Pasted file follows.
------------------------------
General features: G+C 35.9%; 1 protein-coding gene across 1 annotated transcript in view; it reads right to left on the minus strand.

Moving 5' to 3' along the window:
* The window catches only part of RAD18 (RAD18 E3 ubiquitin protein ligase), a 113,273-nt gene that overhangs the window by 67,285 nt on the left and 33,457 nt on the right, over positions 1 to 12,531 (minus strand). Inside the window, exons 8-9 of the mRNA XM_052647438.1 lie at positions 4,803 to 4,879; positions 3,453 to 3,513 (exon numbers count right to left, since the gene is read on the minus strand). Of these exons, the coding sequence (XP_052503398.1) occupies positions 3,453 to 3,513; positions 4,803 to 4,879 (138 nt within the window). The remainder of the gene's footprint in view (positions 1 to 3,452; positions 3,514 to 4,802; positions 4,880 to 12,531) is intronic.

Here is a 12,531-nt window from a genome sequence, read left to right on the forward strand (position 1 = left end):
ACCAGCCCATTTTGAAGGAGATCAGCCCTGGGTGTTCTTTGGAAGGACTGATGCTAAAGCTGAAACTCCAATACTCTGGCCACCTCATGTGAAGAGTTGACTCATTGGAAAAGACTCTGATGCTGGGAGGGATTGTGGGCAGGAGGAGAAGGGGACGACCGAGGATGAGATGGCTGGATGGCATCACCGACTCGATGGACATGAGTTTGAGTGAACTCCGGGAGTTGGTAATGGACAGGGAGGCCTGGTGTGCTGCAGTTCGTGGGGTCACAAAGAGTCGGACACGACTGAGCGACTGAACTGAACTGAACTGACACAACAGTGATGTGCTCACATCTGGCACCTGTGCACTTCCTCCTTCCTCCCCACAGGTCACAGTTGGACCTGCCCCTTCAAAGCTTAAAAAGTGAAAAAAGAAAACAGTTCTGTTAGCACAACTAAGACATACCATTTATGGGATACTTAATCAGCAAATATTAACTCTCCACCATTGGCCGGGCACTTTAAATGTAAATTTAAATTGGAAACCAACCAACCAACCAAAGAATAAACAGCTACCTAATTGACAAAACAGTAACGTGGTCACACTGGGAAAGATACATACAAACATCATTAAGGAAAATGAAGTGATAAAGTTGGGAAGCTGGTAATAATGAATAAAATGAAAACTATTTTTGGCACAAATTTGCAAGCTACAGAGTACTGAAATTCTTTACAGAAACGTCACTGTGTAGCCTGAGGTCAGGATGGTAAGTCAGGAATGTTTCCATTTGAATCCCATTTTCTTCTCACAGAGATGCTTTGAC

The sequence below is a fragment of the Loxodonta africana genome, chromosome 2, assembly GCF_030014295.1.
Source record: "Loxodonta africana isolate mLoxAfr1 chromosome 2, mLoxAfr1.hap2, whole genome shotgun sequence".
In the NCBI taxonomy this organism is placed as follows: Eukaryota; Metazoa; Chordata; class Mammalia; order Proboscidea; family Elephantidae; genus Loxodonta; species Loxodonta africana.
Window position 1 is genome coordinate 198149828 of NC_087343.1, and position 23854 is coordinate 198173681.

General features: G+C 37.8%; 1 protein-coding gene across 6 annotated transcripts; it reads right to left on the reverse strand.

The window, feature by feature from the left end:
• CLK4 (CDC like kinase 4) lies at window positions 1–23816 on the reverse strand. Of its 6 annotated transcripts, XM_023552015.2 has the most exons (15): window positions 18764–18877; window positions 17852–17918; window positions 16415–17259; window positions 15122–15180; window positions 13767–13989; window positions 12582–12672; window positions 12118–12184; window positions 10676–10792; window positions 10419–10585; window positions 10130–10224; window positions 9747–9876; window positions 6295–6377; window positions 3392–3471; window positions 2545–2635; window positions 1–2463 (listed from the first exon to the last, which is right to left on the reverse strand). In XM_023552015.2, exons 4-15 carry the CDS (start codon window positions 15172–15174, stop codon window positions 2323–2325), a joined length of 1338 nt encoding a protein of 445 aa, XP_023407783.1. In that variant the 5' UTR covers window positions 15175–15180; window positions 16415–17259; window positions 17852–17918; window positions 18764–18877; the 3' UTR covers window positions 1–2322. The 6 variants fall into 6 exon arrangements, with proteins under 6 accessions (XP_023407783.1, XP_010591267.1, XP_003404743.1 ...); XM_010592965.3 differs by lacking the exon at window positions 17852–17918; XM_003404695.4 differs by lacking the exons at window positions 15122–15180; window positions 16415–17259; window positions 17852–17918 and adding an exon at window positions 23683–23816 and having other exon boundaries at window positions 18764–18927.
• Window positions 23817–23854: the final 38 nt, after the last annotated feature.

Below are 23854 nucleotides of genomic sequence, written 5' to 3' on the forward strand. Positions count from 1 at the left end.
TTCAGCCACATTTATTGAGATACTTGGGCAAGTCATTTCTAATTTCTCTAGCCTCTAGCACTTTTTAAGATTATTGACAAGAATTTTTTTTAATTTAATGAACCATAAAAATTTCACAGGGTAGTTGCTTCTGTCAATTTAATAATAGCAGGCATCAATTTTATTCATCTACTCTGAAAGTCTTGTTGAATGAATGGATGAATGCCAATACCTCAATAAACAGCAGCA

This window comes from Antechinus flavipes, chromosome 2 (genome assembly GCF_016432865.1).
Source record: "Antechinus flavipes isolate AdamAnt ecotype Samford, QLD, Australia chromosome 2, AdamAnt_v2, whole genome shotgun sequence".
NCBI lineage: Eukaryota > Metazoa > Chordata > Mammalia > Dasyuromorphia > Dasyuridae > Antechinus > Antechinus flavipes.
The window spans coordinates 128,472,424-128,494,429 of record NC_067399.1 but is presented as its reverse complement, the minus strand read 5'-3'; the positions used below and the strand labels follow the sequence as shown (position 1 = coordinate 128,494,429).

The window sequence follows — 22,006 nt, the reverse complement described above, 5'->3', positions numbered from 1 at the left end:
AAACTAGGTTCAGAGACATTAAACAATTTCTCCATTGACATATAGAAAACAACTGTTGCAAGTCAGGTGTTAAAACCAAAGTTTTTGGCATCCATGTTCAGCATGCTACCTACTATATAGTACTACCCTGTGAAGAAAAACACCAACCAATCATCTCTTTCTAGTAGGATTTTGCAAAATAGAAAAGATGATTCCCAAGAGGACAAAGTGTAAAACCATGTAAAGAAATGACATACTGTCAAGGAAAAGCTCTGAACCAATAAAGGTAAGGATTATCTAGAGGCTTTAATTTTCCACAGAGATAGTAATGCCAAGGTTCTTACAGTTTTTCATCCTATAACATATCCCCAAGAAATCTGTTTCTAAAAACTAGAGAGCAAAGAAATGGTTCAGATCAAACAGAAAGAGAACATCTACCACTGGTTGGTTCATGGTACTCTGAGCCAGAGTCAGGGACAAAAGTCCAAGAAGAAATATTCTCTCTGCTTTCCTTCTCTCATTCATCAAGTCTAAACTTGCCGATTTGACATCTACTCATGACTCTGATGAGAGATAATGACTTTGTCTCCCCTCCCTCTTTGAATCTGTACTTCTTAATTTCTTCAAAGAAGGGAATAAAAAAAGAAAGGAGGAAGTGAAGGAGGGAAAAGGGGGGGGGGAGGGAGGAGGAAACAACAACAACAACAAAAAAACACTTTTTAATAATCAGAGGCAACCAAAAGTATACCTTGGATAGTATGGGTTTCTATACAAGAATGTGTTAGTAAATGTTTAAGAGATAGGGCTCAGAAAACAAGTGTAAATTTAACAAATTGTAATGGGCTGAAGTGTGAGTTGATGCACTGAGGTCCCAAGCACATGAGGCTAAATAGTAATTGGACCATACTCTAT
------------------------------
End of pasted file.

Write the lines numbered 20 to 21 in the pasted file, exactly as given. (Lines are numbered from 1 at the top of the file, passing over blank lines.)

The window sequence follows — 22,006 nt, the reverse complement described above, 5'->3', positions numbered from 1 at the left end:
AAACTAGGTTCAGAGACATTAAACAATTTCTCCATTGACATATAGAAAACAACTGTTGCAAGTCAGGTGTTAAAACCAAAGTTTTTGGCATCCATGTTCAGCATGCTACCTACTATATAGTACTACCCTGTGAAGAAAAACACCAACCAATCATCTCTTTCTAGTAGGATTTTGCAAAATAGAAAAGATGATTCCCAAGAGGACAAAGTGTAAAACCATGTAAAGAAATGACATACTGTCAAGGAAAAGCTCTGAACCAATAAAGGTAAGGATTATCTAGAGGCTTTAATTTTCCACAGAGATAGTAATGCCAAGGTTCTTACAGTTTTTCATCCTATAACATATCCCCAAGAAATCTGTTTCTAAAAACTAGAGAGCAAAGAAATGGTTCAGATCAAACAGAAAGAGAACATCTACCACTGGTTGGTTCATGGTACTCTGAGCCAGAGTCAGGGACAAAAGTCCAAGAAGAAATATTCTCTCTGCTTTCCTTCTCTCATTCATCAAGTCTAAACTTGCCGATTTGACATCTACTCATGACTCTGATGAGAGATAATGACTTTGTCTCCCCTCCCTCTTTGAATCTGTACTTCTTAATTTCTTCAAAGAAGGGAATAAAAAAAGAAAGGAGGAAGTGAAGGAGGGAAAAGGGGGGGGGGAGGGAGGAGGAAACAACAACAACAACAAAAAAACACTTTTTAATAATCAGAGGCAACCAAAAGTATACCTTGGATAGTATGGGTTTCTATACAAGAATGTGTTAGTAAATGTTTAAGAGATAGGGCTCAGAAAACAAGTGTAAATTTAACAAATTGTAATGGGCTGAAGTGTGAGTTGATGCACTGAGGTCCCAAGCACATGAGGCTAAATAGTAATTGGACCATACTCTAT